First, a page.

Monday, 6 February 2012

SQL Server Installation - Things to Remeber

Some Important things to remember before you go for SQL Server Installation.

1. For local installations, you must run Setup as an administrator. If you install SQL Server from a remote share, you must use a domain account that has read and execute permissions on the remote share.

2 You may need to apply cumulative updates to the original media before you install SQL Server 2008 R2, if you are affected by a known issue in the setup program.

3 Typical stand-alone instances of SQL Server 2008 R2, whether default or named instances, do not use a nondefault value for the Instance ID check box.
4  Instance root directory By default, the instance root directory is C:\Program Files\Microsoft SQL      Server\100\. To specify a nondefault root directory, use the field provided, or click Browse to locate an  installation folder.
5  If you specify nondefault installation directories, ensure that the installation folders are unique to this instance of SQL Server. None of the directories in this dialog box should be shared with directories from other instances of SQL Server.

6  The VIA protocol is deprecated. This feature will be removed in a future version of Microsoft SQL Server. Avoid using this feature in new development work, and plan to modify applications that currently use this feature.

 Microsoft SQL Server 2008 R2  requires  Windows Installer 4.5 and .Net Framework 3.5s.

8   Domain Account: This account is a part of your domain that has access to network resources for which it is intended to have permission for. It is always advised to run SQL Server and related services under a domain account with minimum privilege need to run SQL Server and its related services.The Domain Account Password should not  expire.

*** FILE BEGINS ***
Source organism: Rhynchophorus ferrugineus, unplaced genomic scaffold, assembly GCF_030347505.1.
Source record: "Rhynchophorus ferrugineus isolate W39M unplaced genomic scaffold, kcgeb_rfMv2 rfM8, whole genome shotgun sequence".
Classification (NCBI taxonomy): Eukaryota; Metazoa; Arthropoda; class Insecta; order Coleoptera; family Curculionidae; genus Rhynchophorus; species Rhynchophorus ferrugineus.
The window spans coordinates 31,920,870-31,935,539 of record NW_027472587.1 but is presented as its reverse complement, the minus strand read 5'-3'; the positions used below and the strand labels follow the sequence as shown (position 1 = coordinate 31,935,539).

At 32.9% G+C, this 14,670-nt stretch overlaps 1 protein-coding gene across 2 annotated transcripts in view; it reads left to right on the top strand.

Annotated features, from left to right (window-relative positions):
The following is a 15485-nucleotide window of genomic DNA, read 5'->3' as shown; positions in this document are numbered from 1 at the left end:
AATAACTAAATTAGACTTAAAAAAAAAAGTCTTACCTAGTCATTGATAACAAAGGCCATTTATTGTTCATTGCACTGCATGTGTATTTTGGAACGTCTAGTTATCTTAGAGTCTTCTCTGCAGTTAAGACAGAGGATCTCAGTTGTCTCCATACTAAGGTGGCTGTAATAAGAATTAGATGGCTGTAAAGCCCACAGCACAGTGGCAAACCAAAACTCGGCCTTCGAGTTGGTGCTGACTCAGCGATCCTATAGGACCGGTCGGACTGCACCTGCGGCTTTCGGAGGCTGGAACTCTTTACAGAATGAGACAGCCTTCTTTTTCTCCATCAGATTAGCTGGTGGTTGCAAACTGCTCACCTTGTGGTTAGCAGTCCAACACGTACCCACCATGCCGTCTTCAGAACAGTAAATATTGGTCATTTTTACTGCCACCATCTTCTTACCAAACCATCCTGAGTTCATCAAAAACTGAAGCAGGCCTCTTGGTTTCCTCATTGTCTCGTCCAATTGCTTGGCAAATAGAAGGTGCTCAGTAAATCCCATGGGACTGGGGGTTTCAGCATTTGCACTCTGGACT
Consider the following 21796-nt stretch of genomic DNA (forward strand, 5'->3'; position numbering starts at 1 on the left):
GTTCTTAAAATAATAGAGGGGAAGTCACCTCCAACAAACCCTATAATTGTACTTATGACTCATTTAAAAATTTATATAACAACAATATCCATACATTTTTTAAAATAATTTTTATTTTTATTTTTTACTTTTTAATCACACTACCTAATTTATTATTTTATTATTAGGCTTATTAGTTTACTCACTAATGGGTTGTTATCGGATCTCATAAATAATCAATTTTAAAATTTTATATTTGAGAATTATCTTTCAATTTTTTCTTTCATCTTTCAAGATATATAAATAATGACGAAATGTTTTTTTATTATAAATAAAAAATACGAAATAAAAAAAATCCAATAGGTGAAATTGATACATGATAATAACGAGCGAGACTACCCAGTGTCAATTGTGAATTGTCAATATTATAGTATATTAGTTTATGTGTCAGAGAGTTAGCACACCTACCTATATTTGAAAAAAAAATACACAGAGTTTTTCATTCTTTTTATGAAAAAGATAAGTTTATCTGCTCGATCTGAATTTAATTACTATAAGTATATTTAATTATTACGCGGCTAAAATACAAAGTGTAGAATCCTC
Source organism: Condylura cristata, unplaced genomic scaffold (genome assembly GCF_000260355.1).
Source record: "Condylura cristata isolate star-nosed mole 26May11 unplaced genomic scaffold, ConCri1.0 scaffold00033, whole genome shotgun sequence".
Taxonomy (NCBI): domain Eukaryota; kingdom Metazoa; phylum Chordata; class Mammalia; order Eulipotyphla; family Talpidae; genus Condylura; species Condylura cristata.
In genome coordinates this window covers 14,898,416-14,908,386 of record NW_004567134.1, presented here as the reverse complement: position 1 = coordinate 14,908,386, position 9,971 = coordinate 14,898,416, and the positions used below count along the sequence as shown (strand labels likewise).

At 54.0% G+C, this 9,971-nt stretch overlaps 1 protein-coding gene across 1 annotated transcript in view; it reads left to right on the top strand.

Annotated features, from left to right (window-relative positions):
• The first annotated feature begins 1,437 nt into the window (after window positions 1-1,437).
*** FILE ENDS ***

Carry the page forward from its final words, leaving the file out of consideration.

NOTE:Microsoft recommends that you do not use the Network Service account for the SQL Server or the SQL Server Agent services if an account with lesser privileges is available, because Network Service is a shareable account. Network Service is appropriate for use as a SQL Server service account only if you can ensure that no other services that use the account are installed on the computer. Local User or Domain User accounts that are not a Windows administrator are more appropriate for SQL Server services.

Before you upgrade SQL Server, enable Windows Authentication for SQL Server Agent and verify the required default configuration: that the SQL Server Agent service account is a member of the SQL Server sysadmin group.

10  For Analysis Services instances that you deploy in a SharePoint farm, always use SharePoint Central Administration to change the server accounts for PowerPivot service applications and the Analysis Services service. Associated settings and permissions are updated to use the new account information when you use Central Administration.

11  If you have no domain accounts or running under multiple domains and Your SQL Server needs access to other resources in the network, you can create an user account with same username and password across all Servers and use that as service account in your servers.VN:F [1.9.13_1145]

No comments:

Post a Comment